Between July 6th and July 17th, the EUR/USD showed a remarkable upward trend, soaring from 1.08536 to 1.12484.
Yet, the tides have shifted since then, as the pair embarked on a correction phase, experiencing a decline of around 1%.
As forex traders gear up for what promises to be a busy week ahead, the EUR/USD is currently trading at 1.11221, leaving market participants eagerly awaiting new developments from the Fed and the ECB.
A crucial week for the EUR/USD
The week ahead promises to be a significant one for economic and financial news all across the globe.
In the midst of a whole host of major companies posting their second-quarter earnings, some of the largest central banks, including the European Central Bank and the Federal Reserve, are also set to meet on the direction of their country’s interest rates.
After a prolonged period in which the US dollar gained ground against other major currencies resulting from faster monetary tightening in the US than elsewhere, the dollar has been steadily declining.
After the most recent inflation report, it reached its lowest level in more than 15 months.
This underscores optimism that the Fed’s monetary tightening is possibly nearing its end, even while it continues in Europe and other places. This in turn translates into stronger international profits for US businesses, less debtor pressure in emerging markets, and higher local currency earnings for countries that export raw materials.
Below we’ll cover what to expect from the ECB and Fed meetings based on some of the latest data, and what impact it may have on the direction of the EUR/USD.
Fed Monetary Policy Meeting
Wednesday, July 26th. Decision at 6:00 PM GMT
After holding interest rates stable for the first time in 15 months in June, officials on the FOMC don’t seem to want to wait too long to resume the tightening cycle. Expectations are for the committee to raise rates again this week, marking the eleventh overall hike since March 2022.
The debate amongst economists and investors at current is whether or not more rate rises are really required to guarantee that inflation drops low enough to remain stable, or whether or not doing more may cause undue harm to the economy if it were implemented.
The annual inflation rate in the US fell a decent amount from 4% to 3% in June, the lowest since March 2021. The core rate also fell to 4.8%, its lowest level since October 2021.
Also in May, the US personal consumption expenditure price index grew 3.8% year on year, the lowest figure since April 2021, compared to a downwardly revised 4.3% growth in April. Progress like this might leave some to wonder if it will continue to improve on its own without further intervention.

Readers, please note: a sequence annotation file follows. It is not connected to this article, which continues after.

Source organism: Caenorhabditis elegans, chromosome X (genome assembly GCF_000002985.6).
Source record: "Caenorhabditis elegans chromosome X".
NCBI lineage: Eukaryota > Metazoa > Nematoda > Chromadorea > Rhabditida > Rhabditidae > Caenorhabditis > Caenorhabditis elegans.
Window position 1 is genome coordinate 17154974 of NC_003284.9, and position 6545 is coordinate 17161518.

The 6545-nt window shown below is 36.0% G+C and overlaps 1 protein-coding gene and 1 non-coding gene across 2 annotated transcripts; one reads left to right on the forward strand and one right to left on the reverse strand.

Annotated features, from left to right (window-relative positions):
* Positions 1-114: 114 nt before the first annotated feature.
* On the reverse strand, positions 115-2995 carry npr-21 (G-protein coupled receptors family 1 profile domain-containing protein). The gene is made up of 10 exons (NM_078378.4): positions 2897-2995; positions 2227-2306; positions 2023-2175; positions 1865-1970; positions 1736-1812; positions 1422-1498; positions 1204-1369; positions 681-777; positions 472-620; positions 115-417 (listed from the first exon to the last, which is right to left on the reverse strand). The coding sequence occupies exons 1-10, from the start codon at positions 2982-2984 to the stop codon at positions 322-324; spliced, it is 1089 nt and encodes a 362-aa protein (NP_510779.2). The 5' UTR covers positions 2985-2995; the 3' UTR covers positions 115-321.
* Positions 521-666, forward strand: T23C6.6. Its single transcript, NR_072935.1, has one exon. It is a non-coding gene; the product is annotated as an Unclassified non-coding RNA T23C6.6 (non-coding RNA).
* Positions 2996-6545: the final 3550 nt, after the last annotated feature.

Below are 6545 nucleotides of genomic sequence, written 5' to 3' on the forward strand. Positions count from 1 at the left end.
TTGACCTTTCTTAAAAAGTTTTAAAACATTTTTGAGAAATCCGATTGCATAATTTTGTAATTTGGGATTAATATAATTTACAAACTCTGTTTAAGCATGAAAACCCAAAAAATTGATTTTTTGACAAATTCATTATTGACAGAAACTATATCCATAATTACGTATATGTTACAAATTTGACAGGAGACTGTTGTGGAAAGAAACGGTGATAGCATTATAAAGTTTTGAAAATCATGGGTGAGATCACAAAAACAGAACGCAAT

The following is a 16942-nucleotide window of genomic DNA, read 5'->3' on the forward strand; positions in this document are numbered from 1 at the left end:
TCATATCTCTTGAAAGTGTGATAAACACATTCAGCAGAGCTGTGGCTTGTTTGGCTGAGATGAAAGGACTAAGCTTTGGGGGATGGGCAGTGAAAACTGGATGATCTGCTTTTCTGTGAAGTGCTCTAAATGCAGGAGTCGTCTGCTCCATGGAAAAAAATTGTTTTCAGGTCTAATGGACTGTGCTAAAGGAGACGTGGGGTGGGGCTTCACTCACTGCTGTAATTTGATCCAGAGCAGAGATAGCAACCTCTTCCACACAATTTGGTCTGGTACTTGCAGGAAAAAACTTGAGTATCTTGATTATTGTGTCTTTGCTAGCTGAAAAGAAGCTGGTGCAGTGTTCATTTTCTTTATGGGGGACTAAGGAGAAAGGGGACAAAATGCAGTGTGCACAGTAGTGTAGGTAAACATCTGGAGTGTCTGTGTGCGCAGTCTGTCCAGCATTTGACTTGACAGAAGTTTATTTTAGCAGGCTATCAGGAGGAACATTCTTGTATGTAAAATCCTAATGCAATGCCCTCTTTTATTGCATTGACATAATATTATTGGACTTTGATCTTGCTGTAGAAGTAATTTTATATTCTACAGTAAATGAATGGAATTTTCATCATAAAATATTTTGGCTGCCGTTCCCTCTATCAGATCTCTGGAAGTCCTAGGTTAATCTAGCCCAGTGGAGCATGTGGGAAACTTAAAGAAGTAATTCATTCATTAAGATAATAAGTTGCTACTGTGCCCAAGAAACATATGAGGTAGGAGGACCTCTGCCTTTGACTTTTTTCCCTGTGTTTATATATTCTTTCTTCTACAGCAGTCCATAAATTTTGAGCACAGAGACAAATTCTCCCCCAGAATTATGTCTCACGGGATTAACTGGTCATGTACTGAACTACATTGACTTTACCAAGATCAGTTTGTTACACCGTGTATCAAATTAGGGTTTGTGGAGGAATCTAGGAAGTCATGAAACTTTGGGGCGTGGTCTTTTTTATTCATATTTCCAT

Whether or not the Fed will continue to tighten policy is heavily dependent on the reaction of the labor market too. Americans’ ability to keep spending thanks to the robust employment market is bolstered by their optimism about the economy’s long-term prospects, which in turn encourages them to keep spending and further pushes up demand and prices.
All 106 economists recently surveyed by Reuters expect the Federal Reserve to raise its benchmark overnight interest rate by 25 basis points to the range of 5.25%-5.50% this week, with the majority also predicting that this would be the final hike of the current tightening cycle.
ECB Monetary Policy Meeting
Thursday, July 27th. Decision at 12:15 PM GMT
After eight consecutive rate increases totaling 400 basis points since July 2022, investors and experts alike are engaged in a hot debate as to how many more rate hikes are required and how long rates must remain high to force inflation back to the 2% objective set by the ECB.
The Eurozone’s consumer price inflation rate was confirmed at 5.5% in June, the lowest level since January 2022, owing primarily to a drop in energy prices.
However, the core rate, which includes volatile goods such as food and energy, rose to 5.5% from 5.3% the month prior and exceeded forecasts.
This all but confirms for many the notion that ECB policymakers will continue to raise rates this month, and potentially again in September.
ECB President, Christine Lagarde, speaking recently at the ECB Forum on Central Banking in Sintra, Portugal, suggested that the concern lies in the fact that what was originally considered a transient inflation caused by energy shocks, has now permeated the wider economy and may persist.
According to minutes from the European Central Bank’s (ECB) June policy meeting, central bank officials generally agreed that the ECB would consider raising interest rates beyond July out of concern for prolonged high inflation, which raised doubts about achieving the inflation target any time soon. The ECB has stated that it will take a meeting-by-meeting approach in the face of a volatile economy and rising interest rates.
Economists recently polled by Reuters were unanimous that the ECB will raise interest rates by 25 basis points to 4.25% on July 27th, and most also anticipate a further increase at the September meeting.
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